Oculin, known in the realm of the living as Benjamin Toy Yoder, is a college student majoring in journalism and professional writing. He likes to pretend to be a vidjya game journalist and, at the very least, has successfully tricked a few people into believing him, landing him gigs at VGChartz, Classic Game Room Empire and TheSpeedGamers.
Digging for gems in unknown or poorly received titles is what Oculin games for. He places a large emphasis on entertainment, rather than just polish. He also has an unhealthy interest in rather strange and creepy Japanese games, like Dream C Club.
Animu, visual novels and mango are also hobbies of Oculin, although he is incredibly picky and very rarely takes recommendations.
In short, Oculin is a weeaboo in denial.
Oculin wrote his first review in 2008 and has been writing video game related content ever since, including reviews, news stories, editorials and more. He started working at Default Prime and TheSpeedGamers (volunteer) as a news blogger and video game reviewer in 2009. He was promoted to editor-in-chief of TheSpeedGamers (volunteer) in 2010, which he finally left in early 2012. Throughout 2011, he worked as a contributor for both Classic Game Room Empire (volunteer) and VGChartz' gamrFeed.
I'm just kind of posting this here cause I can. I'm aware Destructoid did their own review already, but yeah. VIDEOGAEMZ>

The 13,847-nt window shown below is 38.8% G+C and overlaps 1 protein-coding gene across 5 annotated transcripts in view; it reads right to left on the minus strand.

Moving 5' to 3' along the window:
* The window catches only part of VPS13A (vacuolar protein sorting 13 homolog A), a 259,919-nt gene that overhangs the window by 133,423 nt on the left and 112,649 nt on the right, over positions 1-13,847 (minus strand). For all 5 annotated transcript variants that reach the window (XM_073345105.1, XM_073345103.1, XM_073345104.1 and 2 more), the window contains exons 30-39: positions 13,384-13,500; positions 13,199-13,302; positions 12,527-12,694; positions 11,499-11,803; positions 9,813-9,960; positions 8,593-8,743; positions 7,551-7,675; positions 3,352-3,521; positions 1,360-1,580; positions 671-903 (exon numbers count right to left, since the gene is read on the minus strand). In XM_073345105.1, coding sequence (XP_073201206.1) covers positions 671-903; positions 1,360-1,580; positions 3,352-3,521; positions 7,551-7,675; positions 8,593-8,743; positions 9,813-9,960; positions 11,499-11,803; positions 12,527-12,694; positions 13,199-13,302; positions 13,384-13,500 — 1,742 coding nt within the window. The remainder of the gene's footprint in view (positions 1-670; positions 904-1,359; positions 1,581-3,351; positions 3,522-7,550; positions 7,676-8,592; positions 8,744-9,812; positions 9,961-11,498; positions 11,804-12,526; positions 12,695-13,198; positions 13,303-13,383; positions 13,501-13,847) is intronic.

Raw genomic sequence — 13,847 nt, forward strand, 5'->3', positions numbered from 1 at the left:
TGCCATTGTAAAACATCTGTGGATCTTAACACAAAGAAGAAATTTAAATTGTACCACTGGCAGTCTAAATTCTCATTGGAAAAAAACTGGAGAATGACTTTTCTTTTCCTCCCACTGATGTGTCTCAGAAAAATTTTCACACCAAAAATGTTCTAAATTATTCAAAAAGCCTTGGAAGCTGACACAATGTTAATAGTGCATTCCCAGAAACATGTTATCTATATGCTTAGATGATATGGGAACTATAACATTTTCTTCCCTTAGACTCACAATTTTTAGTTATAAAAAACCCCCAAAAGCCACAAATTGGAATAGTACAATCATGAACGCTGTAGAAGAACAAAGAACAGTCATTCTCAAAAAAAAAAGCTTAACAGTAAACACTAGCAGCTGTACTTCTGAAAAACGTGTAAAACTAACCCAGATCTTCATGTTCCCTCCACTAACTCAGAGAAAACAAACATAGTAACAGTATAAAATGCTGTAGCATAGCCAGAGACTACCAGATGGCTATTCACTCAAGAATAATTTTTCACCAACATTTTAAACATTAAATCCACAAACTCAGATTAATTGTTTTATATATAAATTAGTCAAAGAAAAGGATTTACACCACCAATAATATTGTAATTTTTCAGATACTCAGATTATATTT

To give some perspective before I even start talking, I'm a horrendously casual fighting game fan. My idea of strategy is learning a few short combos, guarding occasionally, and then panicking and slapping my hands all over the controller as I get beaten down. So if you're looking for a hardcore fighting game fan's opinion on Dead or Alive 5, I won't be fulfilling that here
What I can tell you is how user friendly Dead or Alive 5 is for the more casual player, and that's where the title really stands out. Despite my controller drumming during gameplay, moves seem to smoothly flow into each other, even if you don't entirely know what you're doing. Many of the attacks, while they may not be full fledged combos, will chain from one to another, eliminating some of the start/stop gameplay lower skilled players might experience with more complex fighters. One thing that I can point out for those more familiar with the genre is that the PlayStation 3 version would occasionally stutter, which is a big no no in the fighting genre. I can't speak for the Xbox 360 version, but this rarely interrupted my highly strategic flailing.
The series multi-tiered levels make a return, letting players knock each other into other rings within a single stage for bonus damage. Despite being an old franchise feature, it remains impressive in Dead or Alive 5 and still adds strategic depth in terms of character placement.
Speaking of franchise staples, the nonsensical story campaign is here as well. It's a bit tough to follow, but is saved by the wide variety of personalities in Dead or Alive 5. This makes the plot flexible, with major story characters like Kasumi, Hayate, and Ayane of the Ninja Clan delivering the more serious aspects, and more light-hearted characters like Hitomi, Tina and the always lovable womanizer, Zack, adding a lot of humor and overall weirdness.
Dead or Alive 5 is just a fun game to sit down and play a few rounds with. The lack of a high skill bar ensures that most players will get some level of value out of the title. For those who do want to take the game further, there's clearly at least a healthy level of depth here, as well as the ability to compete online, either head-to-head or through leader boards. While I only spent a very limited time online, the few matches I did play were running smoothly with no noticeable lag. Although, beware the need for an online pass for rentals and used purchases.